Head Tidal Development Ltd renewable energy site has been awarded to a
venture company owned by OpenHydro and Scottish and Southern Energy
(SSE). The site is a three mile stretch along the
south coast of South Walls
(Hoy) and lies within the Pentland Firth
which is considered to be one of the world’s largest
single tidal sites. It is claimed that the site will be a major first
delivering, by means of undersea turbines, large scale tidal energy to
with this one project having the potential to
provide enough energy to power over 130,000 homes. Extrapolated from
published data this would mean that between 850-900 turbines [of the
tested] were required to meet this target
the next few years, the joint venture company says that it will be
closely with statutory bodies, local communities and others to complete
required surveys prior to bringing forward an application to deploy
undersea “open-centre” turbines.
Their Open-Centre Turbine
is designed to be deployed directly on the seabed and, it is said, will
be silent and invisible from the surface.
these turbines will be located at depth and present no navigational
hazard whilst providing, it is said, a significant, predictable and
undetectable supply of clean renewable energy.
claim that communities that benefit from power supplied by the undersea
turbine technology will never be conscious of the turbines' existence.
turbine is an example of a simple idea proving to be a most effective
solution to renewable energy generation.
functionality and robustness of such equipment in an underwater
environment is crucial. The turbines expect to meet these demands, with
a slow-moving rotor (about seven r.p.m) and a lubricant-free operation
minimising risk to marine life..
turbine has a number of design features intended to avoid any impact on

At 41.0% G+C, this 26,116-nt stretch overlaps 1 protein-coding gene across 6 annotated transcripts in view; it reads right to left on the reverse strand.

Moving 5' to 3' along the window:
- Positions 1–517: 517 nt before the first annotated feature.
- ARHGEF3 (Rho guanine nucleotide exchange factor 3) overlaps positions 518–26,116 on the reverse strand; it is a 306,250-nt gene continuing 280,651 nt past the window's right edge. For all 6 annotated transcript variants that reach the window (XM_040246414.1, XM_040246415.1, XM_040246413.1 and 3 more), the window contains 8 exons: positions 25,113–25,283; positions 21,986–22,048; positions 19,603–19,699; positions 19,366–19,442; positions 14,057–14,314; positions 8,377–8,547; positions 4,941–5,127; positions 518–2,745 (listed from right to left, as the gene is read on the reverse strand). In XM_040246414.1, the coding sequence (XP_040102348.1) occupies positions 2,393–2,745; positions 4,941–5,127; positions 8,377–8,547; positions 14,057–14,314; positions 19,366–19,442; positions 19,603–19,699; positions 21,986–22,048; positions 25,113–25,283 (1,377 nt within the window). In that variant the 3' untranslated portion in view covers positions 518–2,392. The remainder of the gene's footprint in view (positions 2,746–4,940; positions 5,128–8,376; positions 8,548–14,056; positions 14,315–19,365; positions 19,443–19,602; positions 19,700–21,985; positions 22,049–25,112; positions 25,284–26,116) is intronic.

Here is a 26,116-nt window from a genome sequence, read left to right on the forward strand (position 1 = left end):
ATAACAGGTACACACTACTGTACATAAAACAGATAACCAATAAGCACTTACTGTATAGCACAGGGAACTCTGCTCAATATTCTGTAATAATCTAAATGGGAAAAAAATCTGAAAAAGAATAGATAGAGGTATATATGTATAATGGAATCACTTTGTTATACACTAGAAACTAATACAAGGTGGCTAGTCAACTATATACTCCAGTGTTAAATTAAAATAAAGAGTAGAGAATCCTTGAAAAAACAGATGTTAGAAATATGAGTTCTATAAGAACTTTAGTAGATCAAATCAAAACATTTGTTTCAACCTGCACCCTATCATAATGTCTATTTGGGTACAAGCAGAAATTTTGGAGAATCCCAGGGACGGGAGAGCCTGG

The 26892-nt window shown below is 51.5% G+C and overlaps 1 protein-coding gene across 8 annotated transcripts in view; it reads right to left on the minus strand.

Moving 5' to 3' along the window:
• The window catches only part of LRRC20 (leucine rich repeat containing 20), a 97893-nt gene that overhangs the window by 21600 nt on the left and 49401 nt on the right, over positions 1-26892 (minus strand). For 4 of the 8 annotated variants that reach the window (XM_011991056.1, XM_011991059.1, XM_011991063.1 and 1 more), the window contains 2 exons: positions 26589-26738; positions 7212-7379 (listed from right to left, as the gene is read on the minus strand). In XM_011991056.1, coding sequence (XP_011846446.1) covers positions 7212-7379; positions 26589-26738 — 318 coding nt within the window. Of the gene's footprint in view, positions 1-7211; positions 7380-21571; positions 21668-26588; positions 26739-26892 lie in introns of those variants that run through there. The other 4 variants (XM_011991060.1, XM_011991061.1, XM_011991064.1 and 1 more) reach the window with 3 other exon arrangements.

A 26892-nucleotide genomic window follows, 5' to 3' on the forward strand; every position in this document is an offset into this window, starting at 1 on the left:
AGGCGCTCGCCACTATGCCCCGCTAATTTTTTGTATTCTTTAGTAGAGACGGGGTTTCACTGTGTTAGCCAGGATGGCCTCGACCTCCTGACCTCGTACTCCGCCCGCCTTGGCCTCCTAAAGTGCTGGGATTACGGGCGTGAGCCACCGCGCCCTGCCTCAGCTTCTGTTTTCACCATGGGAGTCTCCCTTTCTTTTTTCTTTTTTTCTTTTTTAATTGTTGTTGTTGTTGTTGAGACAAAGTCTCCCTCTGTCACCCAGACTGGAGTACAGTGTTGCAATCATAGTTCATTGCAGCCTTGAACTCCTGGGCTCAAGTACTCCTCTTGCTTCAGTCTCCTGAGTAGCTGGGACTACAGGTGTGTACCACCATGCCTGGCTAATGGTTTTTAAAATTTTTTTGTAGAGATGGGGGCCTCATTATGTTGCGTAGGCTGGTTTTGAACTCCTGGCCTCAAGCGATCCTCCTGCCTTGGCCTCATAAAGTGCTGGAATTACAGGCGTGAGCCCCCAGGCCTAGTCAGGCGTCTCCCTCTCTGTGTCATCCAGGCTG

marine life. The large open centre, about 2 metres in diameter,
provides a safe passage for smaller marine life and the turbine's
hydrodynamic lines should ensure that fish will not become entangled. The minimal underwater
noise may prove sufficient to allow larger mammals to detour around the
scientific evidence seems
to exist concerning the impact of such undersea turbine developments on
or the environment. Nor
appear to by any planned other than a three year research project,
to determine whether sea mammals can detect noise from the turbines
and, thus, can
avoid colliding with them.
All we know for sure is that the
introduction of undersea turbines (and exclusion of some types of
bring about some changes for species and habitats, but nobody can say
at this point what those changes will be.
Present knowledge – based on offshore
windfarms seems to be that there
may be some disruption during the installation stage but no evidence of
to marine life has been witnessed.
scientific consensus, therefore, seems
to be to install the turbines and then observe the consequences: early
should be available from turbines already installed in the Channel Islands and Canada.